Picture by Editor Arthur J. Byrnes
Check back later for pictures!
The experts are telling us that the chances of launch are now at 80%, which is the highest its been since the launch process started last week.
We have just come back from greeting the Astronaut fan on its way to the launch pad. I will post some pictures tonight.
We are here in the conference room to get out of the Florida heat.
You can send questions to email@example.com and we will answer what we can.
Here we are again.
Editor Arthur J. Byrnes, on site at Kennedy Space Center
Everything is go for launch.
If the weather holds we should see Space Shuttle Discovery launch at 2:38pm edt
its now 10:38 am.
More to come!
Hello, this is SpaceWeekly.com Editor Arthur J. Byrnes, we are here again at Kennedy Space Center watching the prepreations for launch of Space Shuttle Discovery mission STS-121
Hardware wise, everything is go, but the weather still looks poor, and the folks here are not as optimistic as they were yesterday. The general mood here is that this will be another good practice run for the Close Out Crew.
Currently, it is about 12:18 pm Eastern Daylight Time (local time) and the Shuttle crew is boarding the shuttle.
Email any shuttle questions to firstname.lastname@example.org and we will answer what we can.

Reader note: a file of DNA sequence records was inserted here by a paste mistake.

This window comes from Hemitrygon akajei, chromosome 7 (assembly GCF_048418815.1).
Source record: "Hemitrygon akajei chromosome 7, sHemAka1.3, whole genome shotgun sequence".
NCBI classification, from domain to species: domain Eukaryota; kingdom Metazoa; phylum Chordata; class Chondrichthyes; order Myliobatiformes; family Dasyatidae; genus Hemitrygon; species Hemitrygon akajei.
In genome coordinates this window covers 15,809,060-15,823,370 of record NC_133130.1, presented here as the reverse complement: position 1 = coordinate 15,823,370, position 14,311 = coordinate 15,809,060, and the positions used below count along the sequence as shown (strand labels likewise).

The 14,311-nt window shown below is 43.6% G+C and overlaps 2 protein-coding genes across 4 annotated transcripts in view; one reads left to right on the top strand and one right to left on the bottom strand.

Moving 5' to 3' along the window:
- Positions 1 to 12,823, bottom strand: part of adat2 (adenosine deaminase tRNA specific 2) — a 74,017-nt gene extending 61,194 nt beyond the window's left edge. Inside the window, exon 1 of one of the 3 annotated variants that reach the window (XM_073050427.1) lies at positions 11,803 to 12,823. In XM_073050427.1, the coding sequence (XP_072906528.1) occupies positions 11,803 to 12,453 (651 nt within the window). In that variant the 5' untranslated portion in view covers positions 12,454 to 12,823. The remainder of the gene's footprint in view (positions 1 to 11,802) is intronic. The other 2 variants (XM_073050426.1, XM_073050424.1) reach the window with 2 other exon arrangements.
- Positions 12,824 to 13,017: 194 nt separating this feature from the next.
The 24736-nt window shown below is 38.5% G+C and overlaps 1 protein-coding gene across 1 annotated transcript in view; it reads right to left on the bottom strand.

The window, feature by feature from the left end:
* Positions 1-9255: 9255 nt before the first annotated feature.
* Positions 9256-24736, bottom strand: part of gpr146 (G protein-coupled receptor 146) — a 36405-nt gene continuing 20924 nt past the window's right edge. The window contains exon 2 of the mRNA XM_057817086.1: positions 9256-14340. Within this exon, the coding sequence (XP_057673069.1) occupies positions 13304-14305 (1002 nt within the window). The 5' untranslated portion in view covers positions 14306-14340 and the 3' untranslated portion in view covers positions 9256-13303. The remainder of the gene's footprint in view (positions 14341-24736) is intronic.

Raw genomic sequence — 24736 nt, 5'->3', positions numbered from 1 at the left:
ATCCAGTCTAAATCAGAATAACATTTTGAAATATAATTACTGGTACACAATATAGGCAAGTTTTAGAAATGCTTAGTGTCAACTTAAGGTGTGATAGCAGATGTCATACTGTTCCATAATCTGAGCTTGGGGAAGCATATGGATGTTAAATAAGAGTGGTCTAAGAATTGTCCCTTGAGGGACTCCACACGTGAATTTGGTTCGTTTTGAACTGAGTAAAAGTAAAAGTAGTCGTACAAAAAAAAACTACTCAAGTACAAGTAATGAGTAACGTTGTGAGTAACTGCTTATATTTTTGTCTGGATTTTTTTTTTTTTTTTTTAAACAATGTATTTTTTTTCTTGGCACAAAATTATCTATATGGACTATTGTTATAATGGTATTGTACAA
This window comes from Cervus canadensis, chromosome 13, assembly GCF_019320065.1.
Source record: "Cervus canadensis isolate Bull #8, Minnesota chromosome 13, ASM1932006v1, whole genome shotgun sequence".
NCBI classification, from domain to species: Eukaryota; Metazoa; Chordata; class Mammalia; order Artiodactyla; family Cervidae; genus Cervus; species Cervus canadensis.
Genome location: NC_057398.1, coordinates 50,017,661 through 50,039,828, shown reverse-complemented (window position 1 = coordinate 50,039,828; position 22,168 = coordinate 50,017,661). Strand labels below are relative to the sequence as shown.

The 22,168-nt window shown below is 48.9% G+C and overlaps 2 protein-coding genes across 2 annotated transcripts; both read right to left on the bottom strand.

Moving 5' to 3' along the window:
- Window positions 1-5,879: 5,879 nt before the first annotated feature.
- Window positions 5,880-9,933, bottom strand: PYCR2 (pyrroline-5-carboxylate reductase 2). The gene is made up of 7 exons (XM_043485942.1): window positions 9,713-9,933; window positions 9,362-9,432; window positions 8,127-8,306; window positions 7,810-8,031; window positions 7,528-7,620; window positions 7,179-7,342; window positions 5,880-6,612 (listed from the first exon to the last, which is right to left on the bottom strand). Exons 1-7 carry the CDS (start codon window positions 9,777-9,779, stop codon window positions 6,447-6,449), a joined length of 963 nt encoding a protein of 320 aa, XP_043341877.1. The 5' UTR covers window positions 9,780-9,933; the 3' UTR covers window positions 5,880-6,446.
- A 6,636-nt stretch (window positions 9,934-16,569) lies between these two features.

The Discovery Launch has been scrubed for today.
This is the last report for today.
An email question says, “I am watching launch coverage on TV, and the sky looks blue and just a little overcast. Why is the launch no go?”
A few miles from the launch are thunderstorms which would interfer not with the launch, but with a launch abort situation called RTLS”
RTLS is Return To Landing Site, meaning that should the shuttle have a launch problem that requires the orbiter to seperate from the External tank early, the clouds would cause problems with the landing.
Please send your launch day email question to me at email@example.com
More to come!
Weither or not we launch depends on the weather.
So far, it is no go, but all of us here are hoping and waiting.
The crew is now seated and strapped in, performing communications checks.
launch conditions still look good.
Comunications checks are go.
Well, they are a little worried about the weather at the moment, there is lightining about 25 miles away, and the concern is that things may get worse.
But folks here are still optimistic.
I just got back to the inside of the press center after going out to do the traditional wave to the astronaut van.
The astronauts are getting seated in the shuttle and except for weather things are going well.
The Vice President is due to arrive soon for the launch.